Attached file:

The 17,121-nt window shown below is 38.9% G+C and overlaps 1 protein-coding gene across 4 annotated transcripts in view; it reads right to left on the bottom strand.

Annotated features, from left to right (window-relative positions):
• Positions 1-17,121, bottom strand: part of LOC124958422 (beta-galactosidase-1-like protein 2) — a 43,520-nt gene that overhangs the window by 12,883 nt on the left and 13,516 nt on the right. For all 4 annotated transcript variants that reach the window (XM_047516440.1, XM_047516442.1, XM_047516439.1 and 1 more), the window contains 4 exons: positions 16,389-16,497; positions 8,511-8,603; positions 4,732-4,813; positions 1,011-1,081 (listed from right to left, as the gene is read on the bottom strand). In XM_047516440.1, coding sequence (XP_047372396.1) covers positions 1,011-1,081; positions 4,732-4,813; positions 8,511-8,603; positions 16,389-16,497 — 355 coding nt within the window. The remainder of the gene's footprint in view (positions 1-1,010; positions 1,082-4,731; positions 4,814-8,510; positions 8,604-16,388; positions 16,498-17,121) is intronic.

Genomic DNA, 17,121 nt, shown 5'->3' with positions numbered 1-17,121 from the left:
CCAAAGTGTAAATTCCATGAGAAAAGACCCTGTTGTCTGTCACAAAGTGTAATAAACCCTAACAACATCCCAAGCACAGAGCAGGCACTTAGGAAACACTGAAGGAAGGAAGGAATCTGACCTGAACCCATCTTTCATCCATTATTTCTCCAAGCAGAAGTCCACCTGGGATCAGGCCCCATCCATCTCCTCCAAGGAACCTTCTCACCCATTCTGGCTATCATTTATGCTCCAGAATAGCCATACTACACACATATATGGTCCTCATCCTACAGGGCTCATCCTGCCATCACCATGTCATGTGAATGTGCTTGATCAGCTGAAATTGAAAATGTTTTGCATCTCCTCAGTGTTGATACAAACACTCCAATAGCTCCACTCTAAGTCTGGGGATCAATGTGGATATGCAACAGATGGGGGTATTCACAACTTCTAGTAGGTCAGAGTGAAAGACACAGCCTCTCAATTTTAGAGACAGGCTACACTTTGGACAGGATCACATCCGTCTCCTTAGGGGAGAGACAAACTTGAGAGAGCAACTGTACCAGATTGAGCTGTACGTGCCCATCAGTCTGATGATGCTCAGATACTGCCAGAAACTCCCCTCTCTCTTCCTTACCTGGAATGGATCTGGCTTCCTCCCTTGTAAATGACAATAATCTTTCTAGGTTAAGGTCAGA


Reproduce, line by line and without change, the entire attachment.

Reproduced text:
The 17,121-nt window shown below is 38.9% G+C and overlaps 1 protein-coding gene across 4 annotated transcripts in view; it reads right to left on the bottom strand.

Annotated features, from left to right (window-relative positions):
• Positions 1-17,121, bottom strand: part of LOC124958422 (beta-galactosidase-1-like protein 2) — a 43,520-nt gene that overhangs the window by 12,883 nt on the left and 13,516 nt on the right. For all 4 annotated transcript variants that reach the window (XM_047516440.1, XM_047516442.1, XM_047516439.1 and 1 more), the window contains 4 exons: positions 16,389-16,497; positions 8,511-8,603; positions 4,732-4,813; positions 1,011-1,081 (listed from right to left, as the gene is read on the bottom strand). In XM_047516440.1, coding sequence (XP_047372396.1) covers positions 1,011-1,081; positions 4,732-4,813; positions 8,511-8,603; positions 16,389-16,497 — 355 coding nt within the window. The remainder of the gene's footprint in view (positions 1-1,010; positions 1,082-4,731; positions 4,814-8,510; positions 8,604-16,388; positions 16,498-17,121) is intronic.

Genomic DNA, 17,121 nt, shown 5'->3' with positions numbered 1-17,121 from the left:
CCAAAGTGTAAATTCCATGAGAAAAGACCCTGTTGTCTGTCACAAAGTGTAATAAACCCTAACAACATCCCAAGCACAGAGCAGGCACTTAGGAAACACTGAAGGAAGGAAGGAATCTGACCTGAACCCATCTTTCATCCATTATTTCTCCAAGCAGAAGTCCACCTGGGATCAGGCCCCATCCATCTCCTCCAAGGAACCTTCTCACCCATTCTGGCTATCATTTATGCTCCAGAATAGCCATACTACACACATATATGGTCCTCATCCTACAGGGCTCATCCTGCCATCACCATGTCATGTGAATGTGCTTGATCAGCTGAAATTGAAAATGTTTTGCATCTCCTCAGTGTTGATACAAACACTCCAATAGCTCCACTCTAAGTCTGGGGATCAATGTGGATATGCAACAGATGGGGGTATTCACAACTTCTAGTAGGTCAGAGTGAAAGACACAGCCTCTCAATTTTAGAGACAGGCTACACTTTGGACAGGATCACATCCGTCTCCTTAGGGGAGAGACAAACTTGAGAGAGCAACTGTACCAGATTGAGCTGTACGTGCCCATCAGTCTGATGATGCTCAGATACTGCCAGAAACTCCCCTCTCTCTTCCTTACCTGGAATGGATCTGGCTTCCTCCCTTGTAAATGACAATAATCTTTCTAGGTTAAGGTCAGA